Bratz The Movie parents guide

Bratz The Movie Parent Review

Overall B-

From plastic toys to animated show to live action movie, these dolls with 'tude are taking the 'tween market by force. In this silver screen version, The Bratz find their friendship in jeopardy when they get involved in separate cliques at the same high school.

Violence B
Sexual Content A-
Profanity B+
Substance Use A

Bratz The Movie is rated PG for thematic material

Movie Review

I'll admit I'm out of my league when it comes to the Bratz. Having all sons, we've missed the craze at our house. However, I've seen enough of the dolls with their sexy clothes, brash attitudes and come-hither looks to know they're not necessarily the kind of girls I want my boys bringing home.

Surely though, with millions of dollars in sales, someone is bringing the Bratz home. And in an era when a movie can be more about marketing than it is about storyline, it seemed only a matter of time until the girls should venture onto the big screen. The problem was how to bring those flaunting fashionistas to life and still earn a PG rating that would allow their hordes of little fans to see their film.

Director Sean McNamara appears to have skirted the problem by toning down their provocative personas and dramatically improving their modesty levels. He's also sent them off to high school as fresh-faced freshmen where they encounter the clique-riddled campus of Carry Nation, reigned over by a bad-to-the-bone, self-centered snob of a student body president, Meredith Dimly (Chelsea Staub). As the daughter of the school's principle, a cowering dimwit aptly named Dimly (and unfortunately played by veteran actor John Voight), she runs the school with an iron fist and maintains her popularity by keeping everyone segregated into their assigned factions.

But after two years of cowering to Meredith's wishes and going their separate ways---Jade (Janel Parrish) as a science/home-ec geek, Chloe (Skyler Shaye) as a soccer star, Sasha (Logan Browning) as a cheerleader and Yasmin (Nathalia Ramos) as a journalist and wanna-be singer---the girls realize they still want to be friends. That's when they decide to break free of Meredith's tyrannical rule and stoop to some revengeful tactics of their own.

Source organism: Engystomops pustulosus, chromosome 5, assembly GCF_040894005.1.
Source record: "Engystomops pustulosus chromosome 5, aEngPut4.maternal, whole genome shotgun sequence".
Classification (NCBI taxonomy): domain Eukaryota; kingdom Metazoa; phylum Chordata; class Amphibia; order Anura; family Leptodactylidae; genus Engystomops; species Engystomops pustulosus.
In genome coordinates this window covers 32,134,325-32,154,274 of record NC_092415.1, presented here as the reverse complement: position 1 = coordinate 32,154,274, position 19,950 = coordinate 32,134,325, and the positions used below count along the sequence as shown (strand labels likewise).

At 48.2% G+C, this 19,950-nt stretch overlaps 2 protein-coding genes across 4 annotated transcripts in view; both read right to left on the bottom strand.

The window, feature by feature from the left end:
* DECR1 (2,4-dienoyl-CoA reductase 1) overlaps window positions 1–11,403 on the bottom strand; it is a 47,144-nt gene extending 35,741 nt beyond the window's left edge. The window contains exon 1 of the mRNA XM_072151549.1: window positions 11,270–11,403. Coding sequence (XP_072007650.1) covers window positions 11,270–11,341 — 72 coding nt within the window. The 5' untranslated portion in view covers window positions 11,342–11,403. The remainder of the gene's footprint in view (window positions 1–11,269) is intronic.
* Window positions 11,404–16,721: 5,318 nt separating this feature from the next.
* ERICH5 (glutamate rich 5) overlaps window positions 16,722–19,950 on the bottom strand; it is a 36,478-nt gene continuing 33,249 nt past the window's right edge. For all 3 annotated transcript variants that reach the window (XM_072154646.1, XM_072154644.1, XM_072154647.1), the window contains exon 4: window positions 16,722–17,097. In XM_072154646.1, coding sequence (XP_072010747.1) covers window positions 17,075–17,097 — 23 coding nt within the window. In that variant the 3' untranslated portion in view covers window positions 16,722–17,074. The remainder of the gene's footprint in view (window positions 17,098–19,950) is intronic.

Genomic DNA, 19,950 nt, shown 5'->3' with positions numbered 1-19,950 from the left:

However, while they talk about breaking up the cliques, it is more common to see these BFFs (Best Friends Forever) hanging out in the mall. Invited to Meredith's second Super Sweet 16 extravaganza, the first thing the foursome has to do is find something new to wear. Unfortunately, Chloe (the impoverished girl who has still managed to go through numerous outfit changes) laments she has nothing to wear and no money to buy new clothes. Luckily for her, Jade has not one, but two, gold-enveloped gift certificates from her divorced parents who are competing for her love and she magnanimously passes one on to Chloe so that the girls' consumer frenzy won't be interrupted by a lack of funds.

It's a blatant buy, buy, buy attitude with extravagant parties (complete with an elephant and MTV film crew), and a feel good finale that rivals anything Broadway could muster up on stage.

To its credit, most of the film's content is as bland as the girl's personalities. Other than Meredith's treacherous acts, there is little more than brief profanities, a couple of super short skirts, a few quick smooches and some schoolyard fights. The moviemakers also temper the consumerism by showing the girls working together for a common goal.

Still Bratz: The Movie is little more than 90 minutes of painful fluff. However, if this latest trend is something your daughter just can't miss, at least these modified Bratz are a tamer version of what you'll find on store shelves.

Starring Nathalia Ramos, Janel Parrish, Logan Browning, Skyler Shaye. Running time: 110 minutes. Updated

Get details on profanity, sex and violence in Bratz The Movie here.

Bratz The Movie Parents Guide

In this film, the bad characters are very, very bad and the good characters are very, very good. Is this a realistic portrayal? How accurate is the film’s depiction of high school?

Cliques are a major theme in the movie. Why do people form cliques? Can a person be a member of only one interest group? Does the constant portrayal of cliques in movies reinforce the idea in a real high school setting?

In what ways do the girls support and help each other? How do they deal with their ethnic, financial and interest differences?